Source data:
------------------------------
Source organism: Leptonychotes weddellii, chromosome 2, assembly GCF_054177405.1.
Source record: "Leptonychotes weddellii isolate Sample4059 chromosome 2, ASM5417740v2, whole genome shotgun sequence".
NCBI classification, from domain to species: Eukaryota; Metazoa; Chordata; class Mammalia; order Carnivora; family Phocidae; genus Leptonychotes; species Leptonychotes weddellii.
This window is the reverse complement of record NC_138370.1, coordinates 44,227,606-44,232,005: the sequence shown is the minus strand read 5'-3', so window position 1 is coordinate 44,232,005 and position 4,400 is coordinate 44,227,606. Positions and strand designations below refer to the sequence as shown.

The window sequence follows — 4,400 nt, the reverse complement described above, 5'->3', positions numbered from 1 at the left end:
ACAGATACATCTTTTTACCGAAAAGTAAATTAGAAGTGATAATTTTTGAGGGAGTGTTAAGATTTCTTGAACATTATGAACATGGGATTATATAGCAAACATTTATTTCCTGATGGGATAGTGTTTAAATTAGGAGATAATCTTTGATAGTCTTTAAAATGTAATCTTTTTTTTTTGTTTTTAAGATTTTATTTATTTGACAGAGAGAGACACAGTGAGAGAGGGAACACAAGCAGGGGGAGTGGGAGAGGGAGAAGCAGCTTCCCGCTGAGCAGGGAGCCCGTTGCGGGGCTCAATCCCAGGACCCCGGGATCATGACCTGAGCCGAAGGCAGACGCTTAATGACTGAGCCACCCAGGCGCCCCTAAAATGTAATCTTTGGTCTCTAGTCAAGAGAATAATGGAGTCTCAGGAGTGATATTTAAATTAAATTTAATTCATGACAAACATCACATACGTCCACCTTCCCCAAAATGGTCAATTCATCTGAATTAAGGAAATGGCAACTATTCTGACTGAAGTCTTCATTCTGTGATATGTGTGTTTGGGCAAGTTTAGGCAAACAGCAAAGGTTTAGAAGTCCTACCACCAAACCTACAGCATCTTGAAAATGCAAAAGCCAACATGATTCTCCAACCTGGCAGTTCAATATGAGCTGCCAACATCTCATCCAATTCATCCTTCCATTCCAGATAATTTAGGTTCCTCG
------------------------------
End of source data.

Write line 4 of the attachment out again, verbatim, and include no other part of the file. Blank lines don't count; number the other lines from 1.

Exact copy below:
This window is the reverse complement of record NC_138370.1, coordinates 44,227,606-44,232,005: the sequence shown is the minus strand read 5'-3', so window position 1 is coordinate 44,232,005 and position 4,400 is coordinate 44,227,606. Positions and strand designations below refer to the sequence as shown.